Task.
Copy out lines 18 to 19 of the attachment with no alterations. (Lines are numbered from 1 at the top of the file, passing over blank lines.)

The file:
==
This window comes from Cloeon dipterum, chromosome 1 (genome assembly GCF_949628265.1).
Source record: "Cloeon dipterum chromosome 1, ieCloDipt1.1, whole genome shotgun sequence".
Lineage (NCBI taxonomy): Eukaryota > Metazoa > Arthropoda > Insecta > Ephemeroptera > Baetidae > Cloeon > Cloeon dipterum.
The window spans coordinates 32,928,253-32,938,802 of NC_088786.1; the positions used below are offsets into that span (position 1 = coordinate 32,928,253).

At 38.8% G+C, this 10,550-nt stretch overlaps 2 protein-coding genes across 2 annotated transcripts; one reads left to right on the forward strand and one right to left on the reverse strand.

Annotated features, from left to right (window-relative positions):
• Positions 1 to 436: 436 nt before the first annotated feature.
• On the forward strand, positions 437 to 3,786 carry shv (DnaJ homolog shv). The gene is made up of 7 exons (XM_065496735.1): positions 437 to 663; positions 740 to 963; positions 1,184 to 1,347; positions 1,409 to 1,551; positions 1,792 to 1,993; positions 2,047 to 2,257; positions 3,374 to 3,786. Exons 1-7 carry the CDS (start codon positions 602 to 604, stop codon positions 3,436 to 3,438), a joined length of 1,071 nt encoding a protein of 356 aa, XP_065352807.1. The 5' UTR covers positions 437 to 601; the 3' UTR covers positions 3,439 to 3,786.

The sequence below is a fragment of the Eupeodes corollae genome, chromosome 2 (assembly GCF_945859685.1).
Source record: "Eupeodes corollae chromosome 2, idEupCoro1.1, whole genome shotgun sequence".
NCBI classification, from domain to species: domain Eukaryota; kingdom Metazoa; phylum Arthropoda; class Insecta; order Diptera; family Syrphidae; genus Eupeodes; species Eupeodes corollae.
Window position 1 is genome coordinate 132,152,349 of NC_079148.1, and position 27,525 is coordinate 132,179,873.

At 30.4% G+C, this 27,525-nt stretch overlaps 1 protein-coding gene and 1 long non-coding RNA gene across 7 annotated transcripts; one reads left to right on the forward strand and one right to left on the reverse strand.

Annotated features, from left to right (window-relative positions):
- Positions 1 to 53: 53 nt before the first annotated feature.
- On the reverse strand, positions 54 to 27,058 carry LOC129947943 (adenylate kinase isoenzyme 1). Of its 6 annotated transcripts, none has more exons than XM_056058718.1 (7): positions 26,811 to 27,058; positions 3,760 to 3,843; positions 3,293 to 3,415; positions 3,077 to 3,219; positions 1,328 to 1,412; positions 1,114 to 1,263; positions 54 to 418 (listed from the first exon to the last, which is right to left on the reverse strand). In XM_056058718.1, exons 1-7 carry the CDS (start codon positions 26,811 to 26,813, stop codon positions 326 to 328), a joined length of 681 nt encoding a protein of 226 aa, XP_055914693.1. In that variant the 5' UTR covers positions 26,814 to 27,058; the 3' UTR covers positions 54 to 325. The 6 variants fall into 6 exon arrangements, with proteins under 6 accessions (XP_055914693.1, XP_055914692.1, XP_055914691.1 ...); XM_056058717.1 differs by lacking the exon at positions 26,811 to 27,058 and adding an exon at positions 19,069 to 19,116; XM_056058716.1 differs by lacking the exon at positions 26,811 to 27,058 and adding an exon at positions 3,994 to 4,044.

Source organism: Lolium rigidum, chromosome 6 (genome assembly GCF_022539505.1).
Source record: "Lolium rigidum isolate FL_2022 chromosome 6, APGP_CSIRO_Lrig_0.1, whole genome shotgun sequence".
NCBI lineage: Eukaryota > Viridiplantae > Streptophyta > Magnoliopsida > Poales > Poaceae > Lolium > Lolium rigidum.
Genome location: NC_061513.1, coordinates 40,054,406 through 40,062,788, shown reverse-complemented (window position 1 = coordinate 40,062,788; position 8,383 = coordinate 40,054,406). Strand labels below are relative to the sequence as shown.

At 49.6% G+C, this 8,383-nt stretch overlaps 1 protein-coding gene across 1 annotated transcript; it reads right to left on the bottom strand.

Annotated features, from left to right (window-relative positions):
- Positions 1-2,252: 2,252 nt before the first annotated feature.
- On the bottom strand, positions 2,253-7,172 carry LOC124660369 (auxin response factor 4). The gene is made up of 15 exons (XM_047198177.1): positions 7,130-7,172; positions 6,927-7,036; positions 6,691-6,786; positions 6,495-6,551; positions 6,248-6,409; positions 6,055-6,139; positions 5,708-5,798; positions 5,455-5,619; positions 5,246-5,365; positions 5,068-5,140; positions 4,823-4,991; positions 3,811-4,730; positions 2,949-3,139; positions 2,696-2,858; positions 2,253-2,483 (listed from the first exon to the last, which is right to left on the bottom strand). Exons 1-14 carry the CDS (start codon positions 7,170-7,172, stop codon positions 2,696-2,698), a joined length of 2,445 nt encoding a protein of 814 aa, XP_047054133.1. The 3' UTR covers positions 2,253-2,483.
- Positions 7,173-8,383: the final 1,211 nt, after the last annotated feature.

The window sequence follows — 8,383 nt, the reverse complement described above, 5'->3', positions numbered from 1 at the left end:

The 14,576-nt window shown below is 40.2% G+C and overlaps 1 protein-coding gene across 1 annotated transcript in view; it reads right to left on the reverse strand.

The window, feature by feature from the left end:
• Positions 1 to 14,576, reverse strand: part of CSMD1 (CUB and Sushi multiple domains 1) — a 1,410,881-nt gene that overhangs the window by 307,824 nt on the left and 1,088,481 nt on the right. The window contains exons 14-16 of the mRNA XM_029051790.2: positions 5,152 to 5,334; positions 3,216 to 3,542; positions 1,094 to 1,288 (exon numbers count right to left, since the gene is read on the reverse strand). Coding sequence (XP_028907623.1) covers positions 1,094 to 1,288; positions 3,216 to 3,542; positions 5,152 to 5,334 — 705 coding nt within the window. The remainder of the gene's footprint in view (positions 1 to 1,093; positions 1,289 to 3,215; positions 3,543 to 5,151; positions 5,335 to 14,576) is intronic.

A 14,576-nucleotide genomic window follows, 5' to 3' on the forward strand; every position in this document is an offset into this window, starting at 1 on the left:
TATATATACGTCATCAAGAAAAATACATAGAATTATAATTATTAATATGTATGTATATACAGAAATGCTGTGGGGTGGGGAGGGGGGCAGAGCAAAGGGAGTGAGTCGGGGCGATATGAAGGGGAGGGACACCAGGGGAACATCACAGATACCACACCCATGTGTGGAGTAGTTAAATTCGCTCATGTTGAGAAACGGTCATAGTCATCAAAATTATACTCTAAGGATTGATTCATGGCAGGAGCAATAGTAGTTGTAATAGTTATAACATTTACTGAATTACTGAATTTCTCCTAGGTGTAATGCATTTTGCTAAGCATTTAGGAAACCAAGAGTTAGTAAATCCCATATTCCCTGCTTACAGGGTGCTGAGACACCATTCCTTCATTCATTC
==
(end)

Source record: "Lolium rigidum isolate FL_2022 chromosome 6, APGP_CSIRO_Lrig_0.1, whole genome shotgun sequence".
NCBI lineage: Eukaryota > Viridiplantae > Streptophyta > Magnoliopsida > Poales > Poaceae > Lolium > Lolium rigidum.